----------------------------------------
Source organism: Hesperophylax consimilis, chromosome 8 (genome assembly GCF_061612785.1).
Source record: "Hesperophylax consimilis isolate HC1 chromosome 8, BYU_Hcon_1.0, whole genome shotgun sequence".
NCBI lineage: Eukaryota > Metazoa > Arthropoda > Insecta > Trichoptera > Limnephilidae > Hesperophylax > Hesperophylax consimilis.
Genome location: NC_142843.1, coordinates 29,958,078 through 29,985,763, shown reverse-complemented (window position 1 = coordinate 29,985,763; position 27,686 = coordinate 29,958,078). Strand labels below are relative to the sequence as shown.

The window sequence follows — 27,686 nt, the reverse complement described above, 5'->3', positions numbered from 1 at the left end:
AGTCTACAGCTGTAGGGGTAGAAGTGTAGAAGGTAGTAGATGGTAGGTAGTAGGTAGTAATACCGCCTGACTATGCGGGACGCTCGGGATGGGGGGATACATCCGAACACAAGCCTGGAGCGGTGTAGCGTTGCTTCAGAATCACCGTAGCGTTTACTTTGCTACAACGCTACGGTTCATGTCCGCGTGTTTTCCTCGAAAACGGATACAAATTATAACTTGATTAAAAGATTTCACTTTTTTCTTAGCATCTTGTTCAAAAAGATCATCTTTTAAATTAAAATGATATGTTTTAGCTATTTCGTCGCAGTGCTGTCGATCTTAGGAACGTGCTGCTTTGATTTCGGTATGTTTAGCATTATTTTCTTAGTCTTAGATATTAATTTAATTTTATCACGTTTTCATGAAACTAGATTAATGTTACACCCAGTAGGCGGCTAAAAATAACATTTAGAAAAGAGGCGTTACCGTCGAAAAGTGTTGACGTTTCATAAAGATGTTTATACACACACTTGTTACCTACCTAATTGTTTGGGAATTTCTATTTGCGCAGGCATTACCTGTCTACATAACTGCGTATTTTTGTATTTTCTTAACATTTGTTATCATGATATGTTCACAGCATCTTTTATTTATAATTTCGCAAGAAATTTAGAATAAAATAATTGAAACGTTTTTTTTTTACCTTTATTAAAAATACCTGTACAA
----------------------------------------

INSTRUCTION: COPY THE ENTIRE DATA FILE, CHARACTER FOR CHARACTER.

Source organism: Hesperophylax consimilis, chromosome 8 (genome assembly GCF_061612785.1).
Source record: "Hesperophylax consimilis isolate HC1 chromosome 8, BYU_Hcon_1.0, whole genome shotgun sequence".
NCBI lineage: Eukaryota > Metazoa > Arthropoda > Insecta > Trichoptera > Limnephilidae > Hesperophylax > Hesperophylax consimilis.
Genome location: NC_142843.1, coordinates 29,958,078 through 29,985,763, shown reverse-complemented (window position 1 = coordinate 29,985,763; position 27,686 = coordinate 29,958,078). Strand labels below are relative to the sequence as shown.

The window sequence follows — 27,686 nt, the reverse complement described above, 5'->3', positions numbered from 1 at the left end:
AGTCTACAGCTGTAGGGGTAGAAGTGTAGAAGGTAGTAGATGGTAGGTAGTAGGTAGTAATACCGCCTGACTATGCGGGACGCTCGGGATGGGGGGATACATCCGAACACAAGCCTGGAGCGGTGTAGCGTTGCTTCAGAATCACCGTAGCGTTTACTTTGCTACAACGCTACGGTTCATGTCCGCGTGTTTTCCTCGAAAACGGATACAAATTATAACTTGATTAAAAGATTTCACTTTTTTCTTAGCATCTTGTTCAAAAAGATCATCTTTTAAATTAAAATGATATGTTTTAGCTATTTCGTCGCAGTGCTGTCGATCTTAGGAACGTGCTGCTTTGATTTCGGTATGTTTAGCATTATTTTCTTAGTCTTAGATATTAATTTAATTTTATCACGTTTTCATGAAACTAGATTAATGTTACACCCAGTAGGCGGCTAAAAATAACATTTAGAAAAGAGGCGTTACCGTCGAAAAGTGTTGACGTTTCATAAAGATGTTTATACACACACTTGTTACCTACCTAATTGTTTGGGAATTTCTATTTGCGCAGGCATTACCTGTCTACATAACTGCGTATTTTTGTATTTTCTTAACATTTGTTATCATGATATGTTCACAGCATCTTTTATTTATAATTTCGCAAGAAATTTAGAATAAAATAATTGAAACGTTTTTTTTTTACCTTTATTAAAAATACCTGTACAA